RICS Submission to the HM Treasury Fundamental Business Rates Review Call for Evidence

30 September 2020

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Rating Director, Andrew West, sits on the RICS (Royal Institution of Chartered Surveyors) Rating and Local Taxation Policy Group whose remit is to provide impartial, balanced advice to the Government.

The Westminster Government has asked for views on various aspects of the business rates system in England which is currently subject to a fundamental review. This is one of many reviews conducted by the UK Government over many years which have led to very little change in the fundamentals of the system.

One of the very few positive outcomes of the Covid-19 pandemic is that it could initiate a real drive to reform the system for the better.

The principal recommendations to Government made by the RICS are as follows:

  • Government must commit to fixing the multiplier and to removing the requirement for revaluations to be revenue neutral.
  • Government should reduce its uniform business rate to 35p where it was originally set when introduced in 1990. A tax of around 1/3 of properties’ market rental value is a fair and reasonable contribution for businesses to make towards the cost of local government services. This compares with the current rate for larger properties in England of 0.512p.
  • Government must undertake a thorough review of relief and exemptions to ensure they are each fit for purpose and set at an appropriate level. Some reliefs currently in place may no longer be necessary following significant cut in the UBR.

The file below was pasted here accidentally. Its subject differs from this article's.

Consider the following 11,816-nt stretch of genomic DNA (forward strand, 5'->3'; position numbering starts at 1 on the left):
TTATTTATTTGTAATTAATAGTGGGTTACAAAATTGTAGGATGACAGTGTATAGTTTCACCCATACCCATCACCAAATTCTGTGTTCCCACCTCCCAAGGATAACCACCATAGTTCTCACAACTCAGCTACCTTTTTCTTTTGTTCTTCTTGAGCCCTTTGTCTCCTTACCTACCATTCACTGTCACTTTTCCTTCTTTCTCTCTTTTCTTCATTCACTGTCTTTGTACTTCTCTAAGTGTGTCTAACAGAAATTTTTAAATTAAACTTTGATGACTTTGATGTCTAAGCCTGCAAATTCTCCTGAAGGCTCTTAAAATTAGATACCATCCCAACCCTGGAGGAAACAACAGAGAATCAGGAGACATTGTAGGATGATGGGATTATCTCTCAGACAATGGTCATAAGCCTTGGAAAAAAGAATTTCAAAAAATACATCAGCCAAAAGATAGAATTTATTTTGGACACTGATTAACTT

• Government must remove downwards phasing for 2021/22 and any future revaluations.
  • Government must commit to shorter revaluation periods from April 2023 and reduce the gap between the antecedent valuation date and the revaluation from two years to one year, thereby maintaining a close link with current economic conditions and property values.
  • In the short term:
    • Government must provide an early indication to businesses as to whether the expanded retail relief scheme is to be extended for 2021/22 to assist businesses to recover following the upheaval caused by the Covid-19 pandemic and its aftermath.
    • Government should examine extending the rates holiday to other sectors which have also been severely impacted by the Covid-19 pandemic and its aftermath, but have thus far been excluded from any form of business rate relief, for example, the aviation industry.

The Government has invited responses to the fundamental review in two parts and this is the first with the second following next month.

Cooke & Arkwright have been providing rating valuation advice to The Welsh Rugby Union Limited (“WRU”) and Millennium Stadium plc for many years. They were recently successful in achieving substantial reductions in the assessments of the Millennium Stadium, covering both the 2005 and 2010 rating list. These negotiated reductions yielded savings of c.£3.5m which, crucially, allows the WRU to re-invest in rugby throughout Wales. They advise the WRU across the group portfolio including the National Centre of Excellence in the Vale of Glamorgan. The valuation issues across the WRU portfolio are complex requiring a high level of understanding of the funding and finances of professional sport in Wales. Cooke & Arkwright’s experience and understanding of these issues and application to the rating valuation have yielded these substantial negotiated reductions. The WRU and the Millennium Stadium entrust our work to organisations with the required levels in experience and expertise in dealing with these complex issues. I am glad to say we have this expertise in Wales. I would have no hesitation in recommending ratepayers making use of this Welsh based expertise.

Steve Phillips, Group Finance Director, Welsh Rugby Union Group